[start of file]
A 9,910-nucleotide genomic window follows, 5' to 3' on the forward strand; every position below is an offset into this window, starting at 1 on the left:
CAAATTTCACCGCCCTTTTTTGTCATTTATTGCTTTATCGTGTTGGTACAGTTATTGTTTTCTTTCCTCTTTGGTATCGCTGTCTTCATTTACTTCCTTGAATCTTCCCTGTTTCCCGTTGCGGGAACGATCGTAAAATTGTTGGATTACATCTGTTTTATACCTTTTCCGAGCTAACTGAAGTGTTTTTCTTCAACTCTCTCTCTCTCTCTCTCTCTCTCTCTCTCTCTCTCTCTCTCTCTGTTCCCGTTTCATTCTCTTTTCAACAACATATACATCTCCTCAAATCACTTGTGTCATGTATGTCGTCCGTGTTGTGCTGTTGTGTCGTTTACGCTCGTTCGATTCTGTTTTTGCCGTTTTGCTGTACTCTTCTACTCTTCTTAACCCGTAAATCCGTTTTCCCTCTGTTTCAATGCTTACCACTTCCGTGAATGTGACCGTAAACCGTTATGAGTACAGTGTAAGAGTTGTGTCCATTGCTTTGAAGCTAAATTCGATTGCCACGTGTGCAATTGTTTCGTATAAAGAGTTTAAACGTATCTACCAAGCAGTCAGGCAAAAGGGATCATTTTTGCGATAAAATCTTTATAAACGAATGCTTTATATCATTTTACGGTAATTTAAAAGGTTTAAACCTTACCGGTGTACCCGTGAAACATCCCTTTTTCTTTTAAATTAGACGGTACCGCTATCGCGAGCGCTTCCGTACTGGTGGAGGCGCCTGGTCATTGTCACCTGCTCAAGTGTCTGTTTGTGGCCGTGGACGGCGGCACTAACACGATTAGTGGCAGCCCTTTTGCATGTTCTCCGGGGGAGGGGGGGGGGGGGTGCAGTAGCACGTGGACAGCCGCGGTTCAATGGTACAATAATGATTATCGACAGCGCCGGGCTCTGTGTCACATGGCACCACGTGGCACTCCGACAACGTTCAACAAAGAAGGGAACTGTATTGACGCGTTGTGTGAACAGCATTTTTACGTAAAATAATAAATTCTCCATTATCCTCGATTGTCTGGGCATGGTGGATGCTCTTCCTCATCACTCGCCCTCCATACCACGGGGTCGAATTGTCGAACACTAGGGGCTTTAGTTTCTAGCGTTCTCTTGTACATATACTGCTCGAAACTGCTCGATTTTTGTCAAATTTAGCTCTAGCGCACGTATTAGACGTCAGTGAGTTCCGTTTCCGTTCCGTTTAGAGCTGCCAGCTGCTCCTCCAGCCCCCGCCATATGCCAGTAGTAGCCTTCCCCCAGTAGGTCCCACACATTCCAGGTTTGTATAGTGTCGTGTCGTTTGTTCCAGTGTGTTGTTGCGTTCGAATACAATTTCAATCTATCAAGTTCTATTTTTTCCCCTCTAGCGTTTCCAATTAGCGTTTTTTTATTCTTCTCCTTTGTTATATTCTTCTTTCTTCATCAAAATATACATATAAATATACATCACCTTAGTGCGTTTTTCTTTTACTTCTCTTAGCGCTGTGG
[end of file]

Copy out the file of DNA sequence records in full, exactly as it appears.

A 9,910-nucleotide genomic window follows, 5' to 3' on the forward strand; every position below is an offset into this window, starting at 1 on the left:
CAAATTTCACCGCCCTTTTTTGTCATTTATTGCTTTATCGTGTTGGTACAGTTATTGTTTTCTTTCCTCTTTGGTATCGCTGTCTTCATTTACTTCCTTGAATCTTCCCTGTTTCCCGTTGCGGGAACGATCGTAAAATTGTTGGATTACATCTGTTTTATACCTTTTCCGAGCTAACTGAAGTGTTTTTCTTCAACTCTCTCTCTCTCTCTCTCTCTCTCTCTCTCTCTCTCTCTCTCTCTGTTCCCGTTTCATTCTCTTTTCAACAACATATACATCTCCTCAAATCACTTGTGTCATGTATGTCGTCCGTGTTGTGCTGTTGTGTCGTTTACGCTCGTTCGATTCTGTTTTTGCCGTTTTGCTGTACTCTTCTACTCTTCTTAACCCGTAAATCCGTTTTCCCTCTGTTTCAATGCTTACCACTTCCGTGAATGTGACCGTAAACCGTTATGAGTACAGTGTAAGAGTTGTGTCCATTGCTTTGAAGCTAAATTCGATTGCCACGTGTGCAATTGTTTCGTATAAAGAGTTTAAACGTATCTACCAAGCAGTCAGGCAAAAGGGATCATTTTTGCGATAAAATCTTTATAAACGAATGCTTTATATCATTTTACGGTAATTTAAAAGGTTTAAACCTTACCGGTGTACCCGTGAAACATCCCTTTTTCTTTTAAATTAGACGGTACCGCTATCGCGAGCGCTTCCGTACTGGTGGAGGCGCCTGGTCATTGTCACCTGCTCAAGTGTCTGTTTGTGGCCGTGGACGGCGGCACTAACACGATTAGTGGCAGCCCTTTTGCATGTTCTCCGGGGGAGGGGGGGGGGGGGTGCAGTAGCACGTGGACAGCCGCGGTTCAATGGTACAATAATGATTATCGACAGCGCCGGGCTCTGTGTCACATGGCACCACGTGGCACTCCGACAACGTTCAACAAAGAAGGGAACTGTATTGACGCGTTGTGTGAACAGCATTTTTACGTAAAATAATAAATTCTCCATTATCCTCGATTGTCTGGGCATGGTGGATGCTCTTCCTCATCACTCGCCCTCCATACCACGGGGTCGAATTGTCGAACACTAGGGGCTTTAGTTTCTAGCGTTCTCTTGTACATATACTGCTCGAAACTGCTCGATTTTTGTCAAATTTAGCTCTAGCGCACGTATTAGACGTCAGTGAGTTCCGTTTCCGTTCCGTTTAGAGCTGCCAGCTGCTCCTCCAGCCCCCGCCATATGCCAGTAGTAGCCTTCCCCCAGTAGGTCCCACACATTCCAGGTTTGTATAGTGTCGTGTCGTTTGTTCCAGTGTGTTGTTGCGTTCGAATACAATTTCAATCTATCAAGTTCTATTTTTTCCCCTCTAGCGTTTCCAATTAGCGTTTTTTTATTCTTCTCCTTTGTTATATTCTTCTTTCTTCATCAAAATATACATATAAATATACATCACCTTAGTGCGTTTTTCTTTTACTTCTCTTAGCGCTGTGG